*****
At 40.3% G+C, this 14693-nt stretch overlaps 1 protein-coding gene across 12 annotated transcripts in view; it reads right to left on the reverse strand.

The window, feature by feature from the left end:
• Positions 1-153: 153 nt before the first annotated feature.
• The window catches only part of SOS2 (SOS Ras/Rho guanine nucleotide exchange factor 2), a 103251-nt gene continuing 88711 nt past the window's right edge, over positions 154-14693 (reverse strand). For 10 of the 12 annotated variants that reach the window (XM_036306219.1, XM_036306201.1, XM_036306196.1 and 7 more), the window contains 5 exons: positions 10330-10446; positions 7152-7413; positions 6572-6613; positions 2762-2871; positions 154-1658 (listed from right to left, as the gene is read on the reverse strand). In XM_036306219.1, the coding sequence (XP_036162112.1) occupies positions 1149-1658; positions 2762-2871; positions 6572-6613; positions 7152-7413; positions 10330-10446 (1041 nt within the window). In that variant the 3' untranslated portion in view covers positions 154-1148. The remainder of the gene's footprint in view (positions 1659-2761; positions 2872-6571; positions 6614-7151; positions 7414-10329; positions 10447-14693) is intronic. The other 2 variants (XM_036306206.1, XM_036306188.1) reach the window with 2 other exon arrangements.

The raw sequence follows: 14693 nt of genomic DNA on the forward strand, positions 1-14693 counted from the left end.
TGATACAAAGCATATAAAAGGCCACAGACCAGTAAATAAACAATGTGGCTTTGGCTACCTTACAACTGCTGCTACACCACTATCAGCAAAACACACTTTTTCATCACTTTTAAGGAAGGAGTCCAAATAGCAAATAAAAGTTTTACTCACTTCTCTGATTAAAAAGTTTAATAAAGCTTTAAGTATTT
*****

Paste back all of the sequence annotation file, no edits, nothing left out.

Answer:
At 40.3% G+C, this 14693-nt stretch overlaps 1 protein-coding gene across 12 annotated transcripts in view; it reads right to left on the reverse strand.

The window, feature by feature from the left end:
• Positions 1-153: 153 nt before the first annotated feature.
• The window catches only part of SOS2 (SOS Ras/Rho guanine nucleotide exchange factor 2), a 103251-nt gene continuing 88711 nt past the window's right edge, over positions 154-14693 (reverse strand). For 10 of the 12 annotated variants that reach the window (XM_036306219.1, XM_036306201.1, XM_036306196.1 and 7 more), the window contains 5 exons: positions 10330-10446; positions 7152-7413; positions 6572-6613; positions 2762-2871; positions 154-1658 (listed from right to left, as the gene is read on the reverse strand). In XM_036306219.1, the coding sequence (XP_036162112.1) occupies positions 1149-1658; positions 2762-2871; positions 6572-6613; positions 7152-7413; positions 10330-10446 (1041 nt within the window). In that variant the 3' untranslated portion in view covers positions 154-1148. The remainder of the gene's footprint in view (positions 1659-2761; positions 2872-6571; positions 6614-7151; positions 7414-10329; positions 10447-14693) is intronic. The other 2 variants (XM_036306206.1, XM_036306188.1) reach the window with 2 other exon arrangements.

The raw sequence follows: 14693 nt of genomic DNA on the forward strand, positions 1-14693 counted from the left end.
TGATACAAAGCATATAAAAGGCCACAGACCAGTAAATAAACAATGTGGCTTTGGCTACCTTACAACTGCTGCTACACCACTATCAGCAAAACACACTTTTTCATCACTTTTAAGGAAGGAGTCCAAATAGCAAATAAAAGTTTTACTCACTTCTCTGATTAAAAAGTTTAATAAAGCTTTAAGTATTT